Mohammed, 25, from Afghanistan, held in the asylum detention facility at Nyirbator, said the Hungarian police told him he had been one of the unlucky ones since friends with whom he crossed the border on September 17 had gone on to Germany. “I told them if it’s the rule then it should be the same for everyone,” he said.
Amira, 50, from Syria, who was detained with her two adult sons in the immigration detention facility at Nyirbator, was the only woman among 147 men there the day Human Rights Watch visited. “You escape from death, to end up in prison here,” she said. “We’re not criminals, we want to join our family.”
“I left Mosul because of Daesh [ISIS],” said a 44-year-old Iraqi man detained in the immigration detention facility at Nyirbator after being convicted of irregular entry. “We escaped from death to be in prison. When the police caught us, we were 53 people. Six of us got caught, three of us are here, and three in Budapest. The other 47 are in Europe, in Germany, Sweden, Finland, and Switzerland. What did we do wrong?” He said the government interpreter had said they would go to prison if they didn’t apply for asylum. “Here we die every day,” he said.
Linda, 38, from Syria, was detained with her 18-year-old son in the Kiskunhalas immigration detention center. She said she had crossed the border from Serbia on September 15. “We were with another family, my brother and my husband’s cousin,” she said. “They let them go at the police station and they got to Germany.”
Samir, 55, from Iraq, detained with his wife, 22-year-old son, and 16-year-old daughter in the immigration detention centre of Kiskunhalas, said: “Are we criminals? We’re people asking for safety and our rights. We’ve come from torture to find another kind of torture. Why did some get to go to Austria, and others are left in prison?”
Unaccompanied Children in Asylum Detention
In late October, 2015, Human Rights Watch interviewed nine youth in the Bekescsaba and Nyirbator asylum detention facilities who said they were between 14 and 17 years old and whose appearance strongly suggested that they were under 18. All nine said that they had told staff they were unaccompanied children, but staff failed to take the steps necessary to properly assess their ages. Directors at both asylum detention centers denied that any unaccompanied children were detained there. (Human Rights Watch did not encounter any detainees in immigration detention facilities who said that they were under 18.)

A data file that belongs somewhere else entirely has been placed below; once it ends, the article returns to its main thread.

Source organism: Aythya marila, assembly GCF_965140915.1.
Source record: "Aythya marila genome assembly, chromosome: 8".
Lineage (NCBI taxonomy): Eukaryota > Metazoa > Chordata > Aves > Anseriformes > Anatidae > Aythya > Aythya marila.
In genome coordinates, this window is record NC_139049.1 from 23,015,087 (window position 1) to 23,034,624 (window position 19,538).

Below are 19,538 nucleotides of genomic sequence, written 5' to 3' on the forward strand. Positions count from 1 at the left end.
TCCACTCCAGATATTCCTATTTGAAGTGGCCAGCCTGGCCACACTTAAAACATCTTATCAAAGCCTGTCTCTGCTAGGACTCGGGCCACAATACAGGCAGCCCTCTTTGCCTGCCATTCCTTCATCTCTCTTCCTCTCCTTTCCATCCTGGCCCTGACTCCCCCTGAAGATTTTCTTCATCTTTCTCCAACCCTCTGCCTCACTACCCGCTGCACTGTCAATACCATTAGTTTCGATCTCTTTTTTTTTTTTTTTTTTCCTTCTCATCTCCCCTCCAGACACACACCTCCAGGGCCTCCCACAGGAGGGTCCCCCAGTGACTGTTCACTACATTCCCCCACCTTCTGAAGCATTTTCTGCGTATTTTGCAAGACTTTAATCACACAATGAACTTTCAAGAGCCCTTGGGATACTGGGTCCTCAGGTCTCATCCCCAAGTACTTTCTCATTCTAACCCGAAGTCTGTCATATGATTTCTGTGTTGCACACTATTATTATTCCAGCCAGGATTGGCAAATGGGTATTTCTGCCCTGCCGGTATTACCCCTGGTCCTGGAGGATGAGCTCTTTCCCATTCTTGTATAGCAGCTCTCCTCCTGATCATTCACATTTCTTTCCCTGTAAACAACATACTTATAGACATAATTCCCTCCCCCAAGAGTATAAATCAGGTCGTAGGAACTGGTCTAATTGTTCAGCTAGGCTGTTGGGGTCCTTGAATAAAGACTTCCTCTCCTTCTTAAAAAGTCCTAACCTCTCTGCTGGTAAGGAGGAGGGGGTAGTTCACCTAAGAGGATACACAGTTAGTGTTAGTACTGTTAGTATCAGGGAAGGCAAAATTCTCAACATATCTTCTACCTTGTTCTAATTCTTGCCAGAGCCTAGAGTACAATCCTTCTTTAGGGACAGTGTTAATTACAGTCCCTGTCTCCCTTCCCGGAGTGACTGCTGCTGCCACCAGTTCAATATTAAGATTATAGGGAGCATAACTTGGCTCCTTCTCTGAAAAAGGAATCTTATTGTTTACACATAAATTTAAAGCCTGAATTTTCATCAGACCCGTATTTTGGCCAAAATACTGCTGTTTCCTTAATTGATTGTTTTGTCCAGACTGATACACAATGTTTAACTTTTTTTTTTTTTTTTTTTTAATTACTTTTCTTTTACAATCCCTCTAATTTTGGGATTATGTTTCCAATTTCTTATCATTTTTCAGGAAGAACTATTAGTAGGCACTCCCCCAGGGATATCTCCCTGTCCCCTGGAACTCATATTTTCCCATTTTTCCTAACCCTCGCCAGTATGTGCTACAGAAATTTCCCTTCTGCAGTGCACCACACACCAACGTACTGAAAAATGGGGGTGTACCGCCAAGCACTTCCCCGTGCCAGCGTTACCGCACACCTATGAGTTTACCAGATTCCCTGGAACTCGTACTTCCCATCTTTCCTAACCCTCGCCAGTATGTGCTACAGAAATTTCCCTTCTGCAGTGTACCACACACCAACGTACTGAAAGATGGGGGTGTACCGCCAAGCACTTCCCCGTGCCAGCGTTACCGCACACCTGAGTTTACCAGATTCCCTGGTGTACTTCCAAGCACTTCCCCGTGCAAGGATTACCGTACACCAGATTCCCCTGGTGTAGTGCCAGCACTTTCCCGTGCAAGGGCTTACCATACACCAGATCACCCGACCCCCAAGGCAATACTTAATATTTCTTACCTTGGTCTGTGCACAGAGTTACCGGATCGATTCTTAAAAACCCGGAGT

Omar (pseudonym), an Afghan youth, said: “I told them [Hungarian officials] I am 16. They told me I was lying…. Police then took me to a doctor and removed my T-shirt. The doctor just looked at me and said that I’m an adult. After this, they brought me here [Bekescsaba].”
Taher (pseudonym), another Afghan youth held in Bekescsaba, told officials that he was 17 but had been subjected to a cursory assessment in which a female medical professional took a quick look at him and determined that he was 20.
Some said that Hungarian officials had entered an erroneous adult date of birth on their asylum identification cards when they were first registered and that they had been unable to correct the error. Others said that Hungarian police and OIN officials simply copied erroneous ages from registration papers obtained in Greece, Macedonia and Serbia, without taking into account their claim to be a child.
Ali (pseudonym), an Afghan youth who said he was 14, said a Serbian smuggler provided him with papers stating he was 19. He described what happened in Hungary, where he had been detained for a month and a half:
“When police caught us and brought us to the station, they saw my papers that the Serbian smuggler gave me. I tried to explain that I’m only 14 years old, but they [police] simply copied my document. I never saw a doctor.”
Moslem (pseudonym), from Afghanistan, who said he was 16, said he had been recorded as an adult after he was officially returned to Hungary from the Czech Republic under the Dublin III Regulation, though when he first entered Hungary in July, he had been assessed to be an unaccompanied child. He said the Czech Republic authorities assigned him an adult date of birth and then returned him to Hungary in early September: